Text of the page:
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international bestselling author of Random, The Last Refuge, Murderabilia and the new novel The Photographer

Photo: Stevie Clarke https://www.facebook.com/StevieCPhotography


I am the author of Random, Snapshot, Cold Grave, The Last Refuge
Witness The Dead, Murderabilia and the new novel The Photographer.

During his 20-year career with a Scottish Sunday newspaper, Craig Robertson interviewed three recent Prime Ministers; attended major stories including 9/11, Dunblane, the Omagh bombing and the disappearance of Madeleine McCann. His debut novel, Random, was shortlisted for the CWA New Blood Dagger and was a Sunday Times bestseller.
Craig Robertson reads a section from The Last Refuge

Craig Robertson takes us to the Glasgow Necropolis to introduce us to his new crime thriller, Witness the Dead

Praise for Craig Robertson:
'Doing for Glasgow, what Rankin did for Edinburgh' Mirror
'A revenge thriller with a twist' Sun


The Photographer

'Craig Robertson’s Narey and Winter series goes from strength to strength, and this latest instalment is the most compelling....


Everyone has a hobby. Some people collect death. Murderabilia is the new novel by Craig Robertson.  It launches officially at Bloody...

In Place Of Death

A young man enters the culverted remains of an ancient Glasgow stream, looking for thrills. Deep below the city, it is decaying...

The Last Refuge

You can run from your past but you can never hide from yourself … When John Callum arrives on the wild and desolate Faroe Islands,...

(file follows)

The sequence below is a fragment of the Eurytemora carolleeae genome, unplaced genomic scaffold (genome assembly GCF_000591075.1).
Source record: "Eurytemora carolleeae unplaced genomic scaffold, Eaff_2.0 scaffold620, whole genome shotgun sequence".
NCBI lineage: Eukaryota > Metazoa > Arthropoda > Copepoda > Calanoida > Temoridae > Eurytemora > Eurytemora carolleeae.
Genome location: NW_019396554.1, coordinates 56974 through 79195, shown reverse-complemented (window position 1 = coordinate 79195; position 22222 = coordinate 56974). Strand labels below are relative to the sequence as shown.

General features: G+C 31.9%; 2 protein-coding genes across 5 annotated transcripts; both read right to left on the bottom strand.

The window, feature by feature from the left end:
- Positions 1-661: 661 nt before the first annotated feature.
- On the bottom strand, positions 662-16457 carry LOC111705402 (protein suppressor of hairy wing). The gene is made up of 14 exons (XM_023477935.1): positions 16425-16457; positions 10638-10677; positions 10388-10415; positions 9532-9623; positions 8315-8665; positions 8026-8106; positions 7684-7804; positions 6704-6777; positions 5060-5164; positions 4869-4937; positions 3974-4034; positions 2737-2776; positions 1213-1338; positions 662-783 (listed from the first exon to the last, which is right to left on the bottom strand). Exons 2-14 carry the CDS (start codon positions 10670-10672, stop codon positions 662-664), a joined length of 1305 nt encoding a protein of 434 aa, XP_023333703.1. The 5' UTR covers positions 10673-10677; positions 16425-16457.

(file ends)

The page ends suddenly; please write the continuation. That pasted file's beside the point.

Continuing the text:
Witness The Dead

Scotland 1972. Glasgow is haunted by a murderer nicknamed Red Silk - a feared serial killer who selects his victims in the city's...

Cold Grave

Even the coldest case will eventually crack. November 1993. Scotland is in the grip of the coldest winter in living memory and the...


A series of high-profile shootings by a lone sniper leaves Glasgow terrorised and police photographer Tony Winter - a man with a...


Glasgow is being terrorised by a serial killer the media have nicknamed The Cutter.  The murders have left the police baffled. ...


‘Watch Him Die’ Signed Copies | PrintPoint | Bute

With the lifting of some lockdown restrictions, I have been out and about doing some promo for my latest book - Watch Him Die. ...

Hole In The Sky by Craig Robertson

Where we live is black. Every wall, every building. Everything in Glasgow is built from a special kind of black stone. Faither says...

‘L’appel du vide’ by Craig Robertson

I’m on the platform at Edinburgh Park station. It’s Monday morning busy, mobbed with suits waiting to get into the city before...
Craig Robertson

Craig Robertson | Events | 2018

I've got a bunch of events coming up in the next couple of months and thought it was about time I shared them. So if you want to...
Aye Write 2017 logo

2017 Appearances

Portsoy Book Festival  |  12 March |  The Salmon Bothy 11am - 1pm Tickets are available for purchase at the Ice Cream Shop, Seafield...
Bloody Scotland 2016

Bloody Scotland 2016

Bloody Scotland 2016 is almost upon us! This year you will be able to catch up with Craig at the following events  (click on links...

Stuff and some more stuff

There’s been a lot going on lately so I should really bring everything up to date, probably by starting at the beginning. The...


I’m off to Bristol this week for Crimefest, the four-day um… festival of crime in the city’s Marriott Hotel. They’ve got...



John Callum

Callum flies into the Faroes in the eye of a storm, seemingly not caring whether he survives it. He has left his native Glasgow for these dramatic but desolate islands in the middle of the North Atlantic. Is he running from someone or something? Or from himself?

Serge Gotteri

The Frenchman befriends Callum, two foreigners in a strange land. He is a photojournalist, recording the island birds for National Geographic but we soon have to wonder if there is more to Gotteri than first appears.

Karis Lisberg

Vivacious and volatile but seemingly troubled, Karis is a talented young artist. She and Callum are drawn to each other yet both are wary of any developing relationship. Some connections, however, cannot be ignored.